Of for for, A.V.; little business for small gain, A.V. Shrines of Diana, or Artemis. They were silver models of the famous temple of Diana at Ephesus, and were carried as charms on journeys and placed in people's houses to ensure to them the protection of the goddess (Meyer). These gold or silver shrines contained within them an image of Artemis, as similar ones, which have been found made of terracotta, do of Cybele. Repeated mention is made in Diodorus Siculus, Ammianus Marcellinus, and elsewhere, of gold or silver shrines (ναόι), which were offered to different gods as propitiatory gifts, or carried about by the owners as charms, Business; ἐργασία, here and Acts 19:25 (see Acts 16:16, note).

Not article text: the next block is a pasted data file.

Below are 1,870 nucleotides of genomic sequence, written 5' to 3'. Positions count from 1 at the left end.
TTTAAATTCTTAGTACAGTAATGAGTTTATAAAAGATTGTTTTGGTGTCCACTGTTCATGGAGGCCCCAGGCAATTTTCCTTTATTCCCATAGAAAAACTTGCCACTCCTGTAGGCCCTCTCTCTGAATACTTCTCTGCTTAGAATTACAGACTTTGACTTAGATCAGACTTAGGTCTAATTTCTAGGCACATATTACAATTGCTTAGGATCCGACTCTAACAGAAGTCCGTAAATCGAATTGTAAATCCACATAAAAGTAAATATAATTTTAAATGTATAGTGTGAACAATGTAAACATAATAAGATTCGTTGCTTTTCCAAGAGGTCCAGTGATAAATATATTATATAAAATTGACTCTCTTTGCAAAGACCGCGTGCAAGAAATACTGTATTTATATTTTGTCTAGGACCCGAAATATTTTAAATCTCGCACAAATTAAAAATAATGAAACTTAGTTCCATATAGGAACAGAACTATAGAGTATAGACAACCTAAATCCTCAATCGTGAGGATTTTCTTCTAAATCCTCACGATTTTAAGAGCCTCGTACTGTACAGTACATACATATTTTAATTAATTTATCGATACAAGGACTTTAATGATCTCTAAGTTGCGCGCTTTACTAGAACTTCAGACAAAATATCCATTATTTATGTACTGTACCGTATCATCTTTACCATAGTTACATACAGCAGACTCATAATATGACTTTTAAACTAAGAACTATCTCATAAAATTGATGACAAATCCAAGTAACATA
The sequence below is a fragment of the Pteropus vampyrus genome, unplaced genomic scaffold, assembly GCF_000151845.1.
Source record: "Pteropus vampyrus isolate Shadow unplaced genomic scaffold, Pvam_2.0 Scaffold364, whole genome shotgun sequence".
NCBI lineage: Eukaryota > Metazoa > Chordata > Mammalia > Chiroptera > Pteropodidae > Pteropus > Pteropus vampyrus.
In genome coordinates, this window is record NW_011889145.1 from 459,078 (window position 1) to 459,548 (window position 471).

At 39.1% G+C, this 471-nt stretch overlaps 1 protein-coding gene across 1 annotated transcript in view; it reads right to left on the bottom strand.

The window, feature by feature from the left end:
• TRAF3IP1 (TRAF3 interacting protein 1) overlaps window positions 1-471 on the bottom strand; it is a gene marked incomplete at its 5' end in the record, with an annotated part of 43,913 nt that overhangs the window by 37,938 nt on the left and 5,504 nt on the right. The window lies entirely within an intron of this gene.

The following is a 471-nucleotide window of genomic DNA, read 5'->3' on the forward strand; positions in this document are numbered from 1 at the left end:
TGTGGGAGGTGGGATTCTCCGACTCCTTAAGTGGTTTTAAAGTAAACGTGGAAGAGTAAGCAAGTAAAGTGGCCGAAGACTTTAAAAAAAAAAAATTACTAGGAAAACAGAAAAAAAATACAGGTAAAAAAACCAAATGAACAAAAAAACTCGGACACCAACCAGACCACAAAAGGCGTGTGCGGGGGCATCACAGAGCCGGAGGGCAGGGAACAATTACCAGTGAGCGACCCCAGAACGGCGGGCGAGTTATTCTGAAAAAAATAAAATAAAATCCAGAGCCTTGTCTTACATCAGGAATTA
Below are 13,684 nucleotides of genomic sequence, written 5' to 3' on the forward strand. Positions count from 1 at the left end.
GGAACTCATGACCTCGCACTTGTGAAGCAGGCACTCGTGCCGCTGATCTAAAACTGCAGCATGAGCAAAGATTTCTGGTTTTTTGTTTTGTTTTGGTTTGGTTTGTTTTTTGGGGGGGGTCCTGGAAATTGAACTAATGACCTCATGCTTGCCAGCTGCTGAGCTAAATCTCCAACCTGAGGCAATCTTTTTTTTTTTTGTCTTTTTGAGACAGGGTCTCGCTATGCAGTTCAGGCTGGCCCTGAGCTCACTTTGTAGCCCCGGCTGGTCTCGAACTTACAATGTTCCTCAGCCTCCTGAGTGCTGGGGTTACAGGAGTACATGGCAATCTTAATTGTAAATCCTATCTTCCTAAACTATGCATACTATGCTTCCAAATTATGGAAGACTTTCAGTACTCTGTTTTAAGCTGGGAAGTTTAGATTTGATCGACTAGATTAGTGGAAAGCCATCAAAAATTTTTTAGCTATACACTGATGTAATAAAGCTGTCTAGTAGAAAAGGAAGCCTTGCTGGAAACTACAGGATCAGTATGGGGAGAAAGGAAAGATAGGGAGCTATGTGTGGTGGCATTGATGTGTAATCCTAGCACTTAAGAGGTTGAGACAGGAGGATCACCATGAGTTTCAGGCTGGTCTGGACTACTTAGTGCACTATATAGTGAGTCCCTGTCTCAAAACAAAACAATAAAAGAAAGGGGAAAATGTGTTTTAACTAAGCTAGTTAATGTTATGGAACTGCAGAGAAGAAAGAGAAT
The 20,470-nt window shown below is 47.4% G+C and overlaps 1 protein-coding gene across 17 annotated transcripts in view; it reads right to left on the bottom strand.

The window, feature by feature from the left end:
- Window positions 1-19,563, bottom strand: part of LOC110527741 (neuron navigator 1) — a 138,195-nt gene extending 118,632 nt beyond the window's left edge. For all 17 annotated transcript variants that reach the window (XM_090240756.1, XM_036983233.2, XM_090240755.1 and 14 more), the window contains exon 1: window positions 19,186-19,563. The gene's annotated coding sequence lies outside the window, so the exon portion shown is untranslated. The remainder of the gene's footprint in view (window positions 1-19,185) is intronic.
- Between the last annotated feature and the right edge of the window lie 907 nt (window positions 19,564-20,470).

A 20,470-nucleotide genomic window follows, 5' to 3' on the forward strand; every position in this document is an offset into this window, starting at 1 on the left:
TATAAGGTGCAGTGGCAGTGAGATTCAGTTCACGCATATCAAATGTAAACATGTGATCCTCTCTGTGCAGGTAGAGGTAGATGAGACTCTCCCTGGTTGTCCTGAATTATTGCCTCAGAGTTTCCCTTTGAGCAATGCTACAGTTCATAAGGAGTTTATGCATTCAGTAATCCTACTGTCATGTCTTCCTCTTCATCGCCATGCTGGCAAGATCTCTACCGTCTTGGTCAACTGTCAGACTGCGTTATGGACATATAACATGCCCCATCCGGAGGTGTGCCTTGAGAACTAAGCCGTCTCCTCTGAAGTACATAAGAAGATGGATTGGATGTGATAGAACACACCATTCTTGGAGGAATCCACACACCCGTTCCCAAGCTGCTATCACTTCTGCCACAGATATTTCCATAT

Gathered for called, A.V.; bust. ness for craft, A.V., but "craft" is the better rendering. Workmen; ἐργάται, different from the τεχνῖται skilled laborers or artisans. Demetrius called together all who were in any way interested in the shrine trade. His true reason came out first.
And for moreover, A.V. We have here a wonderful testimony from an enemy to the power and efficacy of St. Paul's labors. Asia, here and in Acts 19:22, etc., means Proconsular Asia, of which Ephesus was the chief city. That they be no gods, etc. This is an incidental proof that St. Paul's success at Ephesus lay chiefly among the heathen, since we know from Acts 14:15-17; Acts 17:23, Acts 17:24, etc., that this was exactly his style of preaching to Gentiles, quite different from his method with Jews.